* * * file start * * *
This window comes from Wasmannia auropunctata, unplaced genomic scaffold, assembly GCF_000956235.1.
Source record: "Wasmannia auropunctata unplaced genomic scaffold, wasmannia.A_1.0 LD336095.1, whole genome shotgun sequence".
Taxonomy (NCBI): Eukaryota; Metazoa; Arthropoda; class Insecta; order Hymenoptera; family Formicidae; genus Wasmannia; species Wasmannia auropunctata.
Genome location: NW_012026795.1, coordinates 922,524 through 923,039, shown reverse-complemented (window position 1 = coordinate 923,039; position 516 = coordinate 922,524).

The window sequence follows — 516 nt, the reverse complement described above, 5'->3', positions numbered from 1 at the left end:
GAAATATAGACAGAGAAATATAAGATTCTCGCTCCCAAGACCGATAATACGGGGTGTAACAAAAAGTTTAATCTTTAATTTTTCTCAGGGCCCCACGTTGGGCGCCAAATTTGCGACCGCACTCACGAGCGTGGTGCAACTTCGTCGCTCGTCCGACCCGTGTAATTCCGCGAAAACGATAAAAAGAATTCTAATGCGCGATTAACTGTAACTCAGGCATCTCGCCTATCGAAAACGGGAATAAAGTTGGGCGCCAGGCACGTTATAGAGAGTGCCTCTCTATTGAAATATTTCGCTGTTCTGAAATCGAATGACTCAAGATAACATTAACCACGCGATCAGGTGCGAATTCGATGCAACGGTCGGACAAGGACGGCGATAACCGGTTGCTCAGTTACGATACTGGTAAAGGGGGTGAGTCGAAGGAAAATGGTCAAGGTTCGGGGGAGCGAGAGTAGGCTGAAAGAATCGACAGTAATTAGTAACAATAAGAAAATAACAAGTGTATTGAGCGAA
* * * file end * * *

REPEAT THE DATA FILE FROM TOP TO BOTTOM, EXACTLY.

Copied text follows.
This window comes from Wasmannia auropunctata, unplaced genomic scaffold, assembly GCF_000956235.1.
Source record: "Wasmannia auropunctata unplaced genomic scaffold, wasmannia.A_1.0 LD336095.1, whole genome shotgun sequence".
Taxonomy (NCBI): Eukaryota; Metazoa; Arthropoda; class Insecta; order Hymenoptera; family Formicidae; genus Wasmannia; species Wasmannia auropunctata.
Genome location: NW_012026795.1, coordinates 922,524 through 923,039, shown reverse-complemented (window position 1 = coordinate 923,039; position 516 = coordinate 922,524).

The window sequence follows — 516 nt, the reverse complement described above, 5'->3', positions numbered from 1 at the left end:
GAAATATAGACAGAGAAATATAAGATTCTCGCTCCCAAGACCGATAATACGGGGTGTAACAAAAAGTTTAATCTTTAATTTTTCTCAGGGCCCCACGTTGGGCGCCAAATTTGCGACCGCACTCACGAGCGTGGTGCAACTTCGTCGCTCGTCCGACCCGTGTAATTCCGCGAAAACGATAAAAAGAATTCTAATGCGCGATTAACTGTAACTCAGGCATCTCGCCTATCGAAAACGGGAATAAAGTTGGGCGCCAGGCACGTTATAGAGAGTGCCTCTCTATTGAAATATTTCGCTGTTCTGAAATCGAATGACTCAAGATAACATTAACCACGCGATCAGGTGCGAATTCGATGCAACGGTCGGACAAGGACGGCGATAACCGGTTGCTCAGTTACGATACTGGTAAAGGGGGTGAGTCGAAGGAAAATGGTCAAGGTTCGGGGGAGCGAGAGTAGGCTGAAAGAATCGACAGTAATTAGTAACAATAAGAAAATAACAAGTGTATTGAGCGAA